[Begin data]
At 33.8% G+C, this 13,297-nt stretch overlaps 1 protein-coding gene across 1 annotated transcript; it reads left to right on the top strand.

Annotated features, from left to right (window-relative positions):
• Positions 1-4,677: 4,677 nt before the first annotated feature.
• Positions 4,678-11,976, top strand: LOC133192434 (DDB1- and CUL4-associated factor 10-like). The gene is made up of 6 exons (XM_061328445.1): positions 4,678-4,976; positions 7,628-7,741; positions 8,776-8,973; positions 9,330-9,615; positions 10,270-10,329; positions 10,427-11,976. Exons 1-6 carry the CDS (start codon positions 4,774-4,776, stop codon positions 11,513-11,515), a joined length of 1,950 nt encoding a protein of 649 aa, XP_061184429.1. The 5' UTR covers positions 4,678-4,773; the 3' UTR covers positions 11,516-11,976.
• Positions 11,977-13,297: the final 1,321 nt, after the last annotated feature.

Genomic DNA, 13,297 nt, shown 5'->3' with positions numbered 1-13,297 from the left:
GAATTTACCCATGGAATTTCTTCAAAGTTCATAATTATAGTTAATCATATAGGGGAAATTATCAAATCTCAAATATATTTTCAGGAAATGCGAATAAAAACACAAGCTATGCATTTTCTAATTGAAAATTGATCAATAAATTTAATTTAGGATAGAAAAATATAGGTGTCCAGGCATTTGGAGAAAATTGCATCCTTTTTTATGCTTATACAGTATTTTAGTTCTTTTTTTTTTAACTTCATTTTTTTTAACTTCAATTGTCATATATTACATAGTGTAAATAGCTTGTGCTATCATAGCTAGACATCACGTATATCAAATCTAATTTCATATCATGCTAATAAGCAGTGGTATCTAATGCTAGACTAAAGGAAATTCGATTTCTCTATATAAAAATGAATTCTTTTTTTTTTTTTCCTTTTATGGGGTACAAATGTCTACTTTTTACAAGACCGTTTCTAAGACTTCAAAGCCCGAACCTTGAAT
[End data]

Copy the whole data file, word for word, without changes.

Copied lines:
At 33.8% G+C, this 13,297-nt stretch overlaps 1 protein-coding gene across 1 annotated transcript; it reads left to right on the top strand.

Annotated features, from left to right (window-relative positions):
• Positions 1-4,677: 4,677 nt before the first annotated feature.
• Positions 4,678-11,976, top strand: LOC133192434 (DDB1- and CUL4-associated factor 10-like). The gene is made up of 6 exons (XM_061328445.1): positions 4,678-4,976; positions 7,628-7,741; positions 8,776-8,973; positions 9,330-9,615; positions 10,270-10,329; positions 10,427-11,976. Exons 1-6 carry the CDS (start codon positions 4,774-4,776, stop codon positions 11,513-11,515), a joined length of 1,950 nt encoding a protein of 649 aa, XP_061184429.1. The 5' UTR covers positions 4,678-4,773; the 3' UTR covers positions 11,516-11,976.
• Positions 11,977-13,297: the final 1,321 nt, after the last annotated feature.

Genomic DNA, 13,297 nt, shown 5'->3' with positions numbered 1-13,297 from the left:
GAATTTACCCATGGAATTTCTTCAAAGTTCATAATTATAGTTAATCATATAGGGGAAATTATCAAATCTCAAATATATTTTCAGGAAATGCGAATAAAAACACAAGCTATGCATTTTCTAATTGAAAATTGATCAATAAATTTAATTTAGGATAGAAAAATATAGGTGTCCAGGCATTTGGAGAAAATTGCATCCTTTTTTATGCTTATACAGTATTTTAGTTCTTTTTTTTTTAACTTCATTTTTTTTAACTTCAATTGTCATATATTACATAGTGTAAATAGCTTGTGCTATCATAGCTAGACATCACGTATATCAAATCTAATTTCATATCATGCTAATAAGCAGTGGTATCTAATGCTAGACTAAAGGAAATTCGATTTCTCTATATAAAAATGAATTCTTTTTTTTTTTTTCCTTTTATGGGGTACAAATGTCTACTTTTTACAAGACCGTTTCTAAGACTTCAAAGCCCGAACCTTGAAT